Saturday, December 16, 2006

Killing Them Softly, Or Not.

It keeps happening. **LINK**
Gov. Jeb Bush suspended all executions in Florida after a medical examiner said Friday that prison officials botched the insertion of the needles when a convicted killer was put to death earlier this week.
Good for Jeb. I'm glad he did it. But I would hardly use the word "botched" while describing a planned execution that resulted in death. But maybe that's just me.

And from the once Golden State:
Separately, a federal judge in California imposed a moratorium on executions in the nation's most populous state, declaring that the state's method of lethal injection runs the risk of violating the constitutional ban on cruel and unusual punishment.
Honest people can disagree over the method of putting somebody peacefully to sleep through lethal injection as being 'cruel' or not, but in California,with well over 600 prisoners(i think its nearly 1000 now,but not sure, and i'm too lazy to look it up), about 2-3 executions in a productive year(usually, it's less than one), and the average length of time on Death Row something like 25+yrs and growing, it certainly is unusual.


It seems to me, the more we try to out think the collective wisdom of the ages through complication of the simple, something goes wrong. In an attempt to render death as nicely as possible, we end up rendering very little death through the most torturously complicated of procedures.

Tell me. What is so goddamned difficult about placing a single bullet through the back of somebody's head? Thats the way it was done for hundreds of years, is still being done by other 'less wiser'(?) nations, and works effectively each and every time. It's quick. Relatively clean. Cost effective. And measureably painless.

Yeah, I know... the bleeding hearts and lefties will bemoan the brutality and bloodiness of it all, but if they can find it in themselves to defend the procedure of piercing a baby's skull and sucking out it's brains, given time, I'm sure they'll eventually come around to acceptance.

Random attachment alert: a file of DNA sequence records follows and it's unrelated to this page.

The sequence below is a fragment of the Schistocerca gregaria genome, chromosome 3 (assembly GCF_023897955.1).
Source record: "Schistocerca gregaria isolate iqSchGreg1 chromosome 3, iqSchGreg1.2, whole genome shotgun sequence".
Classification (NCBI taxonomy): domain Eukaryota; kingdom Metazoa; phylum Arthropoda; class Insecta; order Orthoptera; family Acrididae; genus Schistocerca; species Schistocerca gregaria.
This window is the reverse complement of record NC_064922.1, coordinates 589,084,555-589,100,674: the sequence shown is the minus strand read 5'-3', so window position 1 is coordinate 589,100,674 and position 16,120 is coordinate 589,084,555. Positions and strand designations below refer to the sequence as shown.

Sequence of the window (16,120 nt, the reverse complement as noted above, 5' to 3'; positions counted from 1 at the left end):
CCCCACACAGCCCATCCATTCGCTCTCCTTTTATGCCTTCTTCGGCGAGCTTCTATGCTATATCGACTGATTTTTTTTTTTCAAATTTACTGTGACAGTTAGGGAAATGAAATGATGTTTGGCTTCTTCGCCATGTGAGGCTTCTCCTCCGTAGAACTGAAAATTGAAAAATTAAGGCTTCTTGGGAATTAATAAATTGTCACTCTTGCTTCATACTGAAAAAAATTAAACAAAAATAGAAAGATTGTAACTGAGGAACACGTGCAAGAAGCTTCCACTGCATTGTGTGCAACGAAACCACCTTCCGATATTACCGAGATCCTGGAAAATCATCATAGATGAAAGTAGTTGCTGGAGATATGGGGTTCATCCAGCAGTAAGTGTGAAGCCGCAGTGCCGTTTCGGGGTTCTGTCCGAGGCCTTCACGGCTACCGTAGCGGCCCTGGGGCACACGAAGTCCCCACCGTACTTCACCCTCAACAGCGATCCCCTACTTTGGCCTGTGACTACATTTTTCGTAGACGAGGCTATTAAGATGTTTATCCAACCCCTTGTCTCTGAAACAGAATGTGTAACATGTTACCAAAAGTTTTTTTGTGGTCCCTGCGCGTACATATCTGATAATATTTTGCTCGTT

To be honest about the issue, I oppose capital punishment, but not for the reasons usually cited by others.
I dont think it's cruel.
I dont think it's unconstitutional.
And for some crimes, I can think of no other more fitting level of sanction.
But in a fallible system, operated by fallble humans, where the wealthy, the connected, the sympathetic, and the famous tend to recieve a more favorable level of justice than the rest of us; where 'equal protection under the law' is a promise without a guarantee, some things are just too final to be policy.

6 comments:

Brian said...

I oppose the DP for two reasons, one of them being the issue of fallibility that you raise. Since my tolerance for mistakes on this is zero (one person wrongly put to death by the state is simply unacceptable), I consider this reason enough to oppose it.

I also have a big problem with killing in cold blood. Not really a philosophical position so much as a personal revulsion. But since I wouldn't be willing to do it, I'm not willing to have it done by the state on my behalf, either.

None of this is to say that some people don't deserve to die, but that has a way of working itself out in the long run, anyway.

Kal said...

I pretty much agree with what both of you said. I think we give govt. way too much power as is, never mind the power of life and death.

kr said...

Red Letter Day ; ) --I agree completely.

Gino said...

he, thought you'd given up on me. :)

Vanesa Littlecrow W. said...

As much as I opposed the death penalty, I have often wondered the same thing about why people who support abortion have such issues with putting a bullet through the head of a convicted criminal, who has been deemed to be a detriment to society. why the double standard? I suppose people are OK with legalized homicide, as long as it's clean and free of gore. Then again, leftists are often hard to understand in their justifications.

kr said...

gino--nah, just busy, and your question, actually complex. (I had a friend ask me once about a woman who knew her at-term babies were in medical trouble and did not check herself into a hospital until four days later when they had died in her womb, and the state considered prosecuting her ... and later heard that said friend was surprised(?!?) that I sent him four pages of typed response ; ). ) If I manage to complete the email I started, it will be long ... but there is one started.